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Haptic Onto-Epistem-Ologies in Tender Claw's Pry

10:00 AM, Thursday 16 Aug 2018 (1 hour)

In this collaborative paper we will explore the haptic onto-epistem-ologies at work within Pry, the interactive novella designed for multi-touch interfaces created by Samantha Gorman and Danny Cannizarro. In particular, we are interested in investigating the ways in which multitouch gesture serves as an iterative and dynamic material metaphor through which Pry both engages in the history of the book and explores issues of perception, memory, and trauma.

Pry invites readers to enter the unconscious of James, a Gulf War veteran suffering from post-traumatic stress and gradual optical degeneration. The multimedia work is game-like in both its use of interface and its narrative structure: readers must take an active, haptic role in uncovering the mysteries at the heart of the story. In chapter one, an extratextual didactic prompts us to use the spread and pinch gestures to access James’ waking present on the one hand and his interior thoughts, memories and unconscious on the other. Reading between the lines and beneath the surface, the text implies, will allow us to understand his situation more deeply and, perhaps, uncover the mysteries that drive James’ actions and haunt his dreams. But how we pry into James’ unconscious, and what, exactly, prying means, varies over the course of the work’s seven chapters and appendix. From unfolding an accordion of virtual text to running our fingers along biblical verses written in braille, each chapter iterates on the material metaphor of the multitouch gesture as a way into James’ story, constructing an elaborate, multivalent and richly layered work that brings together personal and geopolitical histories.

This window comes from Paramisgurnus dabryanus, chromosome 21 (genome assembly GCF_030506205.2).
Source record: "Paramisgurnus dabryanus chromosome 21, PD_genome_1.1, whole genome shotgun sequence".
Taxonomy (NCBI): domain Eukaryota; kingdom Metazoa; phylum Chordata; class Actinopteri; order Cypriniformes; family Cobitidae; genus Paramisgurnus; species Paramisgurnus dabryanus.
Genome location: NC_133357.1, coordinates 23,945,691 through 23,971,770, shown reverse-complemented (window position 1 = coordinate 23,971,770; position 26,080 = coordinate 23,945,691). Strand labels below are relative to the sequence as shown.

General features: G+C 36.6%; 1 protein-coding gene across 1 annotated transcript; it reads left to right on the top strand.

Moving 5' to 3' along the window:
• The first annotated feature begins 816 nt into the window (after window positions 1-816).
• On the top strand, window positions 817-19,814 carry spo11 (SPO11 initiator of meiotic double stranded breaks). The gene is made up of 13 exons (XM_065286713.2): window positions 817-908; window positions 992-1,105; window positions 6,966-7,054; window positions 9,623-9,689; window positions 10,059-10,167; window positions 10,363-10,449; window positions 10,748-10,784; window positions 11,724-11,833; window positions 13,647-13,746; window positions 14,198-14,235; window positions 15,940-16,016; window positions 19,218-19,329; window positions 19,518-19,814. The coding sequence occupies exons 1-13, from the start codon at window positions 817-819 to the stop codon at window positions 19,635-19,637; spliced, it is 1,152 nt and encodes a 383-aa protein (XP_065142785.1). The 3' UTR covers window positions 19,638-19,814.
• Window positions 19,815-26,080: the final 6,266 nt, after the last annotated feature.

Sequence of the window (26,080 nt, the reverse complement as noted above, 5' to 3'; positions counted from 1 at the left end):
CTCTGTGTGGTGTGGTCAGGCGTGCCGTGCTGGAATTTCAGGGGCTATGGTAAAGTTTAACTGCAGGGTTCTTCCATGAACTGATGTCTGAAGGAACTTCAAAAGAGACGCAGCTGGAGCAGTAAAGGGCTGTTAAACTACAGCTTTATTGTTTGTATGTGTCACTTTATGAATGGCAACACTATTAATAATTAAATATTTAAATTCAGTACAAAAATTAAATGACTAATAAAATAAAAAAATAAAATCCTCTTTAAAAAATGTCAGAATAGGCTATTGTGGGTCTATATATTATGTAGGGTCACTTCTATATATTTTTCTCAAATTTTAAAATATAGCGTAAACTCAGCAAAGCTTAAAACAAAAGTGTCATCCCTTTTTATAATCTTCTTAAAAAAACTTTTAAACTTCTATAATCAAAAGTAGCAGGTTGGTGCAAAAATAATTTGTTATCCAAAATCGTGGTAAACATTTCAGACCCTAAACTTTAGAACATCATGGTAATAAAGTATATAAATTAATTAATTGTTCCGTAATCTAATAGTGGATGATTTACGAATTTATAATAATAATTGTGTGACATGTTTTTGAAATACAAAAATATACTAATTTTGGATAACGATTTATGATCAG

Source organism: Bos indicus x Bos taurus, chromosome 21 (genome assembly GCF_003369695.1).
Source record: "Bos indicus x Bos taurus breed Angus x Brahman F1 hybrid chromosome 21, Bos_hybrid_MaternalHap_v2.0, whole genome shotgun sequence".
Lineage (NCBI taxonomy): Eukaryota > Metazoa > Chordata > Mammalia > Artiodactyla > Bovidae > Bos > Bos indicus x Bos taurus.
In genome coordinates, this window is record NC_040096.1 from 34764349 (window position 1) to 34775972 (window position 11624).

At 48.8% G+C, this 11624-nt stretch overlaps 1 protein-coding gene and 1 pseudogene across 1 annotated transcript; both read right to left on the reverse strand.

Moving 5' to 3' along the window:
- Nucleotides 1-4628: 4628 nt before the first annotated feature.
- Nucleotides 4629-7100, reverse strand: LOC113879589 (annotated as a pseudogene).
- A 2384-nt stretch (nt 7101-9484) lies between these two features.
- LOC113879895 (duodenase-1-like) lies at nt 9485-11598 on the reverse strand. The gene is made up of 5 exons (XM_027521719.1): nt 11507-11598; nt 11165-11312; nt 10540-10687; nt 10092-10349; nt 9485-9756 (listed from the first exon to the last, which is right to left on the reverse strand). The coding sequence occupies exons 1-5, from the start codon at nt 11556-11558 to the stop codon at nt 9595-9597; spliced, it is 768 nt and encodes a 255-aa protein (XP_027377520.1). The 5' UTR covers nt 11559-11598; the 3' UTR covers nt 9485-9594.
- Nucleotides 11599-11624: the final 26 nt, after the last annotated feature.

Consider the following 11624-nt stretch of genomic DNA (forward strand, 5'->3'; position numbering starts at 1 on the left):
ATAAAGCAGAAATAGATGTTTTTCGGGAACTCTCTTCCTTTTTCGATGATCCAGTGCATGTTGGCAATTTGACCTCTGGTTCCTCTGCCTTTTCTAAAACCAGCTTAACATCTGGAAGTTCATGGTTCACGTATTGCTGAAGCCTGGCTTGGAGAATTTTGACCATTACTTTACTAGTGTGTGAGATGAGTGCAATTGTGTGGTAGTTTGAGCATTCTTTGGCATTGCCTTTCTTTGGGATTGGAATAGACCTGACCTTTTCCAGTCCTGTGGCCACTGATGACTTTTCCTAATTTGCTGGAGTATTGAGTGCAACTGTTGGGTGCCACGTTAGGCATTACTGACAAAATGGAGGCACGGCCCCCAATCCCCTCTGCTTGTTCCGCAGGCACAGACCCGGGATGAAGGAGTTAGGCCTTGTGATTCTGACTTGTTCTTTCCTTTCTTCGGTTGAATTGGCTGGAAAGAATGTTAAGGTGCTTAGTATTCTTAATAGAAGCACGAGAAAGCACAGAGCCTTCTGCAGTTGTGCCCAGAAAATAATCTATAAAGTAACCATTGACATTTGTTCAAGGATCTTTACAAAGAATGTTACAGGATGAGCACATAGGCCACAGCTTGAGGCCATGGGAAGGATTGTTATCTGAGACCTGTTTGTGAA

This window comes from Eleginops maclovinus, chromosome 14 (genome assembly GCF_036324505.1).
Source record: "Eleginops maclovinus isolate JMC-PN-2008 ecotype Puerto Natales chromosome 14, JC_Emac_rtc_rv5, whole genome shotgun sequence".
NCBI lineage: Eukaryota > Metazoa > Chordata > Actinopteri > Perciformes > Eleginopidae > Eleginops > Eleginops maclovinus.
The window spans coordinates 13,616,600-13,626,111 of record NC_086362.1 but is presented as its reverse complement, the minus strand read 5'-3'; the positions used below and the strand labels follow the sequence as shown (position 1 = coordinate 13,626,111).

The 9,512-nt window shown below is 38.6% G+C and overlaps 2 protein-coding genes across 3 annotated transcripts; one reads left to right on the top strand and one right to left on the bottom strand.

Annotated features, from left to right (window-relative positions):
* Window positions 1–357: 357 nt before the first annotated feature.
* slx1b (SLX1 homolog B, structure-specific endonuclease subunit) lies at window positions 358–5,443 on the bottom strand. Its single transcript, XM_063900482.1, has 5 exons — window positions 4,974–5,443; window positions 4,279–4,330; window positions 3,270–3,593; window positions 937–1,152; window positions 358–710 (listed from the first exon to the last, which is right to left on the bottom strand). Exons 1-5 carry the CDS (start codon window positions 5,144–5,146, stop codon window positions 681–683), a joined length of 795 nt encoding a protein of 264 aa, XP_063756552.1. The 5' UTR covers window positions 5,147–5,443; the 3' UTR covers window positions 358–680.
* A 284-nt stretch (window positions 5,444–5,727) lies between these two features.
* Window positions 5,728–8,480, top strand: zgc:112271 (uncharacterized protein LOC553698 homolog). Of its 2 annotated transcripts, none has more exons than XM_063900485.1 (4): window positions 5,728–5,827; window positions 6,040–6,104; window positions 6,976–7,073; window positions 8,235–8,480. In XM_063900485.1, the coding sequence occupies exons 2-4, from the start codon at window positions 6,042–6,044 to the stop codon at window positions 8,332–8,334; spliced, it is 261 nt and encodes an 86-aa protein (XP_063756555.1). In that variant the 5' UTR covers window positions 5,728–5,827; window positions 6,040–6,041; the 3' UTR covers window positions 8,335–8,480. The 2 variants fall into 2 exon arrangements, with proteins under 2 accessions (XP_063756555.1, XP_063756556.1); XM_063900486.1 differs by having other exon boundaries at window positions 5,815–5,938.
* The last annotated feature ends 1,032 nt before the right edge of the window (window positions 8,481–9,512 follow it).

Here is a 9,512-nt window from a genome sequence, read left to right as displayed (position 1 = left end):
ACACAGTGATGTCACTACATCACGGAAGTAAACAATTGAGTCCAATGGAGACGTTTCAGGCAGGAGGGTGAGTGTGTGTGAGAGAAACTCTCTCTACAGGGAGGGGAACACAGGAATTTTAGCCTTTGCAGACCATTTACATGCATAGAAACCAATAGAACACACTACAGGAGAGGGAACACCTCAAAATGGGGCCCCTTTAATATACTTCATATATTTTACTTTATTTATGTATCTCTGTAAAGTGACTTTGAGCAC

Each of these interfaces draws on both the affordances of the touchscreen and the history of the book to raise questions about memory and experience that are at the heart of the text. Much as James grapples with his loss of sight within the narrative’s “present” and the visions from his past that surface unbidden, as readers we must use our hands to navigate between the two. In doing so, we must consider our cultural definitions of reading, seeing, and knowing—particularly how those have been indelibly shaped by the object we think of as a book.

University of Washington Bothell

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